That means the stock market and compounding has added something like $25,000!

~$25,000 just because we put $500/mo in the stock market instead of in a mattress (or instead of spending it!)

Doing this exercise has given me a few scattered thoughts.

1.  Compound interest from stocks over a long period of time is AMAZING. It’s just in one of the Vanguard target date funds from the Utah system, so we’re really just matching the market with a little bit of adjusting to bonds as ze gets older.

2.  This kind of thing is how the rich get richer.  The best truly passive income is reaping profits from the sweat of the proletariat.   Rent-seeking is where it’s at.  Getting those returns to capital.  The poor get poorer by comparison because they have to spend their money to live and can’t have their money make money.  It’s terrible.  At the same time, as a member of the upper middle class, it’s something we need to do to keep from sliding down the income/wealth scale.  Because if you only have a choice between rich and poor, it’s better to be rich.  We need major political change in this country.  Yes, charitable donations are nice, but the entire system needs a new Great Society overhaul.

3.  Sacrificing early and starting early with savings is the way to go.  We never really felt the $500/mo cut to our income because it coincided with our employment.  We made our decisions based on a smaller income.  When you get a new job, if you can max out your retirement funding before you get used to the higher paycheck, that’s definitely the way to go.  (Of course, high interest debt is also worth paying off– the trick is not to get used to a higher level of spending that you then cut down.)

4.  I don’t think it’s time to stop contributing yet.  We suspect DC1 will end up going to a private school (or, less likely, an out of state public that costs just as much).  Right now with both of us employed we’re in the middle area of whether or not we’d be considered for any financial aid at all, and there’s that hope that by the time DC1 gets to college we’ll be in the “no financial aid based on income alone” bracket (we can dream, right?).  If not, we still have time between our two kids to adjust based on what kind of aid the eldest gets or doesn’t get.  If DC1 gets aid, then we simply stop contributing to DC2’s plan at that point.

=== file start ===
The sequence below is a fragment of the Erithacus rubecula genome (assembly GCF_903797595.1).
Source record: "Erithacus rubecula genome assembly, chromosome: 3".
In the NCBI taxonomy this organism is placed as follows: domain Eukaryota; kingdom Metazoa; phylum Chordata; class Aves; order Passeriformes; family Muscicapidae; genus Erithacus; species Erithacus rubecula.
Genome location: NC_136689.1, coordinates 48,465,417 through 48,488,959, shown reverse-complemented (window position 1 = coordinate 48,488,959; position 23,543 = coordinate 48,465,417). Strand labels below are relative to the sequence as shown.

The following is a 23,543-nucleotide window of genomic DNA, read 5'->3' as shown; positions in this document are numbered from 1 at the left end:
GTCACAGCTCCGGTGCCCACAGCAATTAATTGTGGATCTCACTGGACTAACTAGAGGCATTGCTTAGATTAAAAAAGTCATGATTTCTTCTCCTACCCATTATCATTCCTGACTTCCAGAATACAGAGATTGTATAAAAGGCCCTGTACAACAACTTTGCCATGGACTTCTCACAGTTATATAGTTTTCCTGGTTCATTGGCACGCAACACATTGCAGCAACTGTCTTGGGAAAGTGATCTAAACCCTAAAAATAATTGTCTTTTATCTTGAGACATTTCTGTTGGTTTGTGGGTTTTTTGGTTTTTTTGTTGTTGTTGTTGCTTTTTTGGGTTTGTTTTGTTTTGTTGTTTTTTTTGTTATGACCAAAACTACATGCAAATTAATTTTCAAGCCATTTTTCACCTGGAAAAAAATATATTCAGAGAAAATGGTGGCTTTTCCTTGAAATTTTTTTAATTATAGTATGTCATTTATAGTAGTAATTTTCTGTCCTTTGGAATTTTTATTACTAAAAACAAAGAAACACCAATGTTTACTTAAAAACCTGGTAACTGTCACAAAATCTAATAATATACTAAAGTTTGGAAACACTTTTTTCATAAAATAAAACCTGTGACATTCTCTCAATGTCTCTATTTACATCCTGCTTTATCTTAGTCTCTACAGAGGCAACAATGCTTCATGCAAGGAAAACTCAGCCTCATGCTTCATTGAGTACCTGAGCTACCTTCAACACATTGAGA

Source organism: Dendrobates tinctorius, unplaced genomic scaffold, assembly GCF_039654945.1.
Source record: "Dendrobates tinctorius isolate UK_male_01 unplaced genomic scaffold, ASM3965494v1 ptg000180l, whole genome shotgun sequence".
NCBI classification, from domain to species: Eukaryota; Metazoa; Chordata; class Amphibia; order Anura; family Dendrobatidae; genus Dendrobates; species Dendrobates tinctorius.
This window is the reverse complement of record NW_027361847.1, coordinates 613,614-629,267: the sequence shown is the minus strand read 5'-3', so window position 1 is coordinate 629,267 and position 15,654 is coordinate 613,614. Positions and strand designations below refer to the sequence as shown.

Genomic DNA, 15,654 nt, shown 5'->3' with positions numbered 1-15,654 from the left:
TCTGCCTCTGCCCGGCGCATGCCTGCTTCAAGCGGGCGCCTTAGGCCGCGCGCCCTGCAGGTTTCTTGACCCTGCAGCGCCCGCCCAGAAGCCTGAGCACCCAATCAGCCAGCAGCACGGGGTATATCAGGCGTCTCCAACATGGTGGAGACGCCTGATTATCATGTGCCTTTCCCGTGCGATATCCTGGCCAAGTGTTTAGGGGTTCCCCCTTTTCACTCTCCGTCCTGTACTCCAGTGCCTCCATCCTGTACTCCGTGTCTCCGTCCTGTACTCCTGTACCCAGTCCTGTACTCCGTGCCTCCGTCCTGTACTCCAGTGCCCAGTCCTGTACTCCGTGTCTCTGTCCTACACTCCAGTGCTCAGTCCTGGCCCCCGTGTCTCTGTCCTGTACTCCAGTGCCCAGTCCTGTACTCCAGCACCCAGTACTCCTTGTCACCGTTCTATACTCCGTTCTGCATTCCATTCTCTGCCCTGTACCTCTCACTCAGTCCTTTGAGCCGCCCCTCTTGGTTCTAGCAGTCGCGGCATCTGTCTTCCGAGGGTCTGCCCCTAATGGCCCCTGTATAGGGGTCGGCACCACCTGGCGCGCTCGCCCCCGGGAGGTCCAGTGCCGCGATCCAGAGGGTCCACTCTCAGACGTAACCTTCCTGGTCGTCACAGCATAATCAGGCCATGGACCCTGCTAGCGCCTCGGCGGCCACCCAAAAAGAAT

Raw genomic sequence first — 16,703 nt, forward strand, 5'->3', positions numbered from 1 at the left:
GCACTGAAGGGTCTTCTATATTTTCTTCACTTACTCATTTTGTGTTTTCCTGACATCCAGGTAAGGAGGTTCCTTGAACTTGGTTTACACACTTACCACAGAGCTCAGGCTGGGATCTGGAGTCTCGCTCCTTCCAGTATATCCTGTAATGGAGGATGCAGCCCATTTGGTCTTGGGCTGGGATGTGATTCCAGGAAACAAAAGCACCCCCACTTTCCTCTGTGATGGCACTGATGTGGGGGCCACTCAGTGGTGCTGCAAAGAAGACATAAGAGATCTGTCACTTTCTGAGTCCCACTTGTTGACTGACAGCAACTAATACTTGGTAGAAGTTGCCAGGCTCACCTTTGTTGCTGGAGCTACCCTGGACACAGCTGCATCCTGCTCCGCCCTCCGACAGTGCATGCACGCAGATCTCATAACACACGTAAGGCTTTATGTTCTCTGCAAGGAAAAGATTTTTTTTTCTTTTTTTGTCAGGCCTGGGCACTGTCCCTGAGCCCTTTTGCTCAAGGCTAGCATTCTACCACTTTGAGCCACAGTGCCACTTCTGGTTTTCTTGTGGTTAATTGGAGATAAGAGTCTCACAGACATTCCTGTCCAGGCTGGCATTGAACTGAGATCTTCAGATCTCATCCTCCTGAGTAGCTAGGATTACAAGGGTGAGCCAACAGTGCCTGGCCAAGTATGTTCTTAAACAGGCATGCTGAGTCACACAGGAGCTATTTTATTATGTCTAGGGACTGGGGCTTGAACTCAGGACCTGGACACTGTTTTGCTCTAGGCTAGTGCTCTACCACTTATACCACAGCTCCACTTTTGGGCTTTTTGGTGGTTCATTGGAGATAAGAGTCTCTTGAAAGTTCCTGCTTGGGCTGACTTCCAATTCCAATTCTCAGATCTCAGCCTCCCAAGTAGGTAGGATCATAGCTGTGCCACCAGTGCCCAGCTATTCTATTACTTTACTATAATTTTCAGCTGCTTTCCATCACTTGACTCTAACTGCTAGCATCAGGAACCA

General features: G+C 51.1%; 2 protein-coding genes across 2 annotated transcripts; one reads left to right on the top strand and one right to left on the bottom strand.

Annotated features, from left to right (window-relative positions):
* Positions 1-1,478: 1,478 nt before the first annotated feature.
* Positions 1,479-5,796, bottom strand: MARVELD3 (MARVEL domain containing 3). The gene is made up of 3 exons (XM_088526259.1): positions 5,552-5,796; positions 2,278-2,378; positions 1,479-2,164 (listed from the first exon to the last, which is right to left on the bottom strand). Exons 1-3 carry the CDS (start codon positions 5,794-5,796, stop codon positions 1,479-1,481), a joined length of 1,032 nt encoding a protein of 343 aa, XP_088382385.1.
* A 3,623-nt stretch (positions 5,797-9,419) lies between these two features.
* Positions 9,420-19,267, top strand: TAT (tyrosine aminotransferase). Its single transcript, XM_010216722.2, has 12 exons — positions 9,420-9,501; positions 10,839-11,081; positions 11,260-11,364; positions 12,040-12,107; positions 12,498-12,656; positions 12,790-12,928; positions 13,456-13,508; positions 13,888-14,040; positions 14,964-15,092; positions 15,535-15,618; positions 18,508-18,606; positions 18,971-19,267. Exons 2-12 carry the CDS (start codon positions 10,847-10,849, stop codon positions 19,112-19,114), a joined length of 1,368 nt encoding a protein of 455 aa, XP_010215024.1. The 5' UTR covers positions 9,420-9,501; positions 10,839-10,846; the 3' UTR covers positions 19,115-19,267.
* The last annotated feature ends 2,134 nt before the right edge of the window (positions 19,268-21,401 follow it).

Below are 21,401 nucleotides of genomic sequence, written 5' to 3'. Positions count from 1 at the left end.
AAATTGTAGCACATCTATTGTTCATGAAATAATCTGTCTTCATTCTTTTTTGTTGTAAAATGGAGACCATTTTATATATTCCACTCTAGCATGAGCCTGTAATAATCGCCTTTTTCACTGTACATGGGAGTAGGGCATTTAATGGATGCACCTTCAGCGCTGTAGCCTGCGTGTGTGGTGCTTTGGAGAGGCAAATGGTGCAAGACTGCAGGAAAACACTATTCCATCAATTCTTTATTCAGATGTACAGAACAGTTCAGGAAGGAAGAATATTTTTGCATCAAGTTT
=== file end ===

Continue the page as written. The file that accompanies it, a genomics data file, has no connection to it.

5.  Because of the way that financial aid is calculated, most people should max out their retirement savings before contributing to a 529.  We’re doing that now, but we weren’t doing that this entire time because we had *too* much room for retirement and didn’t realize that DH would be getting a better job that paid more, so we didn’t put away all 72K/year that we could have, figuring we’d need some of that money to pay for college! [Note:  For those who haven’t been following our finances for the past few years, DH no longer works for the government so we can no longer put away anywhere near 72K for retirement because he no longer has a 457 option or a second 403b option, just a really lousy 401K with high fees and a lousy match.]  Yes, you can withdraw ROTH contributions to pay for college, but it would probably not be enough.  The 529 is still a much better place for your child’s money than a savings account in your child’s name, for financial aid purposes.  That’s because the 529 in your name counts as your savings whereas any savings in your child’s name is expected to go 100% to college, which cuts down financial aid from the school.

6.  Regular savings that you don’t miss because you’re used to that money not hitting your checking account really add up.  However, if you can’t afford auto-deducting any of your paycheck (though automatic retirement savings should be a priority), 529s are a great place for monetary gifts for your kids to go.  A little bit early on really does go a long way.

What are your thoughts on retirement and 529s and compounding stealth saving?  Also, how often do you look at your accounts?

A post for Ana on 529 plans

We were poking around on medical moms blogs when we came across this comment from reader Ana. She said she wanted to just be told what to do with 529 plans because she’d hit the paradox of choice and everything was all complicated.